Immunity: definition and components

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Immunity is the way your body keeps you safe from disease. Your immunity is supported by your immune system, which is a complex system of cells, specialised proteins and tissues which protect you from potentially harmful invaders like bacteria and other microbes.

Read on to learn more about what immunity is, why it’s important, what components make up your immune system and the different kinds of immunity.

What is immunity?

Immunity is your body’s ability to resist and fight infection and disease. This is done by your immune system. Your immune system is made of several special components that work together to protect your body from potentially harmful foreign substances that you may encounter in your environment.

Why is immunity important?

Your health relies on your immunity and your immune system. It is crucial for keeping you from getting sick by keeping potential infections under control.

Some people struggle with immunity and may have a weakened immune system or are immunocompromised. This means that their immune system does not function as it should, and it has a reduced ability to fight infections and viruses. Common causes include cancer, HIV/AIDS and transplant patients (who may be taking medicine to suppress their immune system).

In some cases, your immunity may be too active, resulting in an autoimmune disease. This is when your immune system targets and attacks itself. Having an overactive immune system is also what causes allergies, which happen when your immune system attacks usually harmless substances like pollen.

What are the components of immunity?

The biggest component of immunity is your immune system. Your immune system is a complex collaboration between cells, tissues and proteins that work together to protect your body against microbes, viruses, and other harmful substances.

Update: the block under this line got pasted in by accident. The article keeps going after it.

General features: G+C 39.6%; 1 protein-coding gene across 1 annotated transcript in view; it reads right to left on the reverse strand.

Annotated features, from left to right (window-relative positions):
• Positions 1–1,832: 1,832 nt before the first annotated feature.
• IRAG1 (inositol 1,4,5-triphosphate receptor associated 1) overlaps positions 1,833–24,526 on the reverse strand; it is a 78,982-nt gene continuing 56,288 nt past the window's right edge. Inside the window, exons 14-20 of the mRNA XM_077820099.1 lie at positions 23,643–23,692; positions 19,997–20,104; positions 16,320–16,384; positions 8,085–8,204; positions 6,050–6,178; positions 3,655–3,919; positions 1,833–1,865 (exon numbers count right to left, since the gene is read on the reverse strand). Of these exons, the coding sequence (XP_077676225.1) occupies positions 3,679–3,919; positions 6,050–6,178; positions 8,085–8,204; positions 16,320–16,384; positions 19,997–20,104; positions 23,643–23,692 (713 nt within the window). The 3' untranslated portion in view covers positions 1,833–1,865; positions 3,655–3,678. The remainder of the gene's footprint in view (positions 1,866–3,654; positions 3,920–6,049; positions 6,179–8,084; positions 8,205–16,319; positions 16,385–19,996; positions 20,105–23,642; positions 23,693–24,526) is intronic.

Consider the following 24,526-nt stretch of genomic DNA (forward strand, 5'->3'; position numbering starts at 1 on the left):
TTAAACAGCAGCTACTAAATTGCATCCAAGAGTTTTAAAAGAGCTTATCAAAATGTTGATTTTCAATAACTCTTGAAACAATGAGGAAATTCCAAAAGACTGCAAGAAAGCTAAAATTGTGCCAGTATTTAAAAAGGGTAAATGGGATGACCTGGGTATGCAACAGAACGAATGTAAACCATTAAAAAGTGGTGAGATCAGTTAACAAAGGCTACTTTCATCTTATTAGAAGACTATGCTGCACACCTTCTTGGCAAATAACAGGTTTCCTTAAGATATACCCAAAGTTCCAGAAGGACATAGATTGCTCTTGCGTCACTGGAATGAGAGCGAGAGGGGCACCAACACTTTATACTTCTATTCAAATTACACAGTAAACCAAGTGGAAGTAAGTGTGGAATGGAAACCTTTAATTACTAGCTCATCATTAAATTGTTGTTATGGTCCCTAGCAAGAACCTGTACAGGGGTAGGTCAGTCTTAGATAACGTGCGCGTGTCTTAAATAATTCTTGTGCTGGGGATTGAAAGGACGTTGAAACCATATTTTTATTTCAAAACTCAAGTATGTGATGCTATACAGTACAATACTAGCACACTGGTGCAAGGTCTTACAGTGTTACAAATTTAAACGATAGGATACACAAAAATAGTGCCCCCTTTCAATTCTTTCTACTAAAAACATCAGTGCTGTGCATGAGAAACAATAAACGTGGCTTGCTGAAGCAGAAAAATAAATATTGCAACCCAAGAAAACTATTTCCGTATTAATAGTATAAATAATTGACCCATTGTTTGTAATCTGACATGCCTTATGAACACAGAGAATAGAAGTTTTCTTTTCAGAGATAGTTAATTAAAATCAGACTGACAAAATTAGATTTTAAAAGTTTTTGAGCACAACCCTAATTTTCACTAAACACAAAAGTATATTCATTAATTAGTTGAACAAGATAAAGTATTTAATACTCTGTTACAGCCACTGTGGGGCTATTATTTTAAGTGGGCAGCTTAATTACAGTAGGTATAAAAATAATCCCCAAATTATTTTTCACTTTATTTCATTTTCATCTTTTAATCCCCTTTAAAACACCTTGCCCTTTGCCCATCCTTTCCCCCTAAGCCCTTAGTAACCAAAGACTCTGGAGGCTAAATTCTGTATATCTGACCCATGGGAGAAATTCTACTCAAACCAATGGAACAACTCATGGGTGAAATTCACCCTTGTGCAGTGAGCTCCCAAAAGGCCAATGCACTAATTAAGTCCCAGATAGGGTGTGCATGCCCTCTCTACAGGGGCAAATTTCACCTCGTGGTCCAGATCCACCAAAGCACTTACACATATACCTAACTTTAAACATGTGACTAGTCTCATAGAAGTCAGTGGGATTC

The immune system is formed a range of parts, including:

  • Antibodies – antibodies work to fight microbes by recognising antigens on the microbe’s surface. They may then mark the microbe to be destroyed by other cells.
  • White blood cells – white blood cells move through your body searching for foreign pathogens like viruses and bacteria. They then launch an immune attack upon these substances.
  • Thymus gland – makes white blood cells known as T lymphocytes, or T Cells. They are responsible for fighting infections.
  • Bone marrow – the tissue found inside our bones which is a major site of white blood cell production.

The lymphatic system, although not solely part of your immune system, is also very important. It’s made up of your lymph nodes and lymph vessels. It helps to move fluids from tissues into blood circulation and helps gets rid of waste that cells make. It also contains structures called lymph nodes that can help make or activate lymphocytes, which are a kind of white blood cell that help to fight infection.

Another important tool that your body has for keeping you well, are the physical barriers which keep harmful pathogens out of your body. This includes things like the cough reflex, your skin, the digestive system and stomach acid (which destroys ingested pathogens), mucus (which traps particles) and the antimicrobial enzymes found in tears. These physical barriers are your body’s first line of defence against illness.